The BMW 435d xDrive seems to be in the midst of an identity crisis: is it a sports car, or a just a punchier diesel for intrepid travellers who clock up miles upon miles? We drive the flagship diesel 4-series to work out what it’s really capable of.
So what exactly is this car?
It’s a diesel-powered 4-series packing 309bhp and all-wheel drive. The 435d is offered exclusively with xDrive and with an auto ’box, the only choice being the ‘Luxury’ spec or the ‘M Sport’ version that we’re driving here.
While the whole idea of a diesel sports coupe seems like a complete contradiction, here’s where it starts to make sense: the 3.0-litre turbocharged diesel has a mammoth-pulling 465lb ft of torque from a low, low 1500rpm. Then there’s the all-wheel drive system that we tasted in the 330d xDrive as well as our BMW vs Winter tests. It’s predominantly rear-biased, so on that pretense, the 435d has all the makings of a drivable, tractable coupe that’s both elegant and economical.
So is it the flagship?
In terms of 4-series diesels, yes, and at £45,040 it’s accordingly priced. That’s a substantial £5k more than the 430d, and a life-changing £13k more than the 420d long-termer parked at <CAR> HQ. In fact, until the £55k M4 arrives later this year, the 435d xDrive is the most expensive 4-series you can buy.
Would you stick with rear-wheel drive, or is this car more fun on a windy road?
It’s a close call. Of course, our test car is wearing winter tyres as well, so it holds on like an outgoing dictator. With its rear bias, on ice and snow-covered roads, you can push the nose into a turn; feel the rear start to pivot before the front grabs that bit harder to keep the coupe powering through. In the dry, it’s so well planted you’ll likely run out of courage before you meet its limits.
So is it fast or frugal?
Both. Try 0-62mph in a cracking 4.7sec: that’s quicker than the old V8 M3 with a manual gearbox. Blimey. That’s the 435d xDrive’s other key strength: it has a seriously solid punch. The throttle response is sharp in Sport mode, and you can plant your right foot early to make the most of the traction and road holding. The eight-speed is smooth, and the gears are well chosen, but you can grab them yourself with the superb paddles behind the steering wheel for faster answers.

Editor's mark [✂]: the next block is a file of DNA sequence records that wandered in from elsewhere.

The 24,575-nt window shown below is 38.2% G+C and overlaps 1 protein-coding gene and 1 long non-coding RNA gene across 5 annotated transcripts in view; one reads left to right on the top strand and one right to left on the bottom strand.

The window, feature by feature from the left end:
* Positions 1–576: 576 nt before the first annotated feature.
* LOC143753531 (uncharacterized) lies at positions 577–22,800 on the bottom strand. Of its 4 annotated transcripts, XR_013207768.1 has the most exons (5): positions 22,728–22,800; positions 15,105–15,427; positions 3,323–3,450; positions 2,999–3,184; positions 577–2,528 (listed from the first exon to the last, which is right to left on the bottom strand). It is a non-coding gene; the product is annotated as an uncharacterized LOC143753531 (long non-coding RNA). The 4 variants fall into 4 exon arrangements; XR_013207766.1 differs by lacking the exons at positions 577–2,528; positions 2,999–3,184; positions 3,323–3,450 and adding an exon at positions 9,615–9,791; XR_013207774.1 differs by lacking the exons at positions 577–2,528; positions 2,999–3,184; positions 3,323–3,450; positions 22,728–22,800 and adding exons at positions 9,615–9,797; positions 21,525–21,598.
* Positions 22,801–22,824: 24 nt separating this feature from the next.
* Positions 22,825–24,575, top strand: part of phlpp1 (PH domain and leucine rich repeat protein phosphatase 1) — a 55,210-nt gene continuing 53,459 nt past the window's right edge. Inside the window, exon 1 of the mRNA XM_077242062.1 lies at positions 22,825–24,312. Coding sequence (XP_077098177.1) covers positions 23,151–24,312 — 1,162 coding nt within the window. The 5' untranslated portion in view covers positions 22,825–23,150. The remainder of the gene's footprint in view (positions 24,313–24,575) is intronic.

The best part is that the different driving modes actually feel different in this BMW – they’re further apart than in the 330d, for instance. So the accurate, if a little soggy and isolated steering goes to downright numb in Comfort, and the throttle becomes a flaccid piece of plastic instead of the rudder for the rear axle.
All of this is accompanied by a warm, burbly exhaust note when you’re on it, but it settles down to a quiet hush if dawdling along the motorway or around town.
What’s the economy?
BMW claims 50.4mpg, compared to the petrol 435i’s 38.2mpg. And, while you won’t achieve this in the real world, it’s presents an admirable combo of pace and pragmatism from the one car.
So is this car the king of diesel coupes?
Price notwithstanding, yes. Back in the real world, though, it’s an expensive way to get your kicks. It’s a great performer, but the petrol version is a better drivers’ car, and the 420d annihilates it for fuel consumption. There’s also the bland styling, the quickly dating interior and the fact that this car can be beaten on all fronts by something else. It’s still a compelling combination of pace, livability and quality, but there are better ways to spend £45k.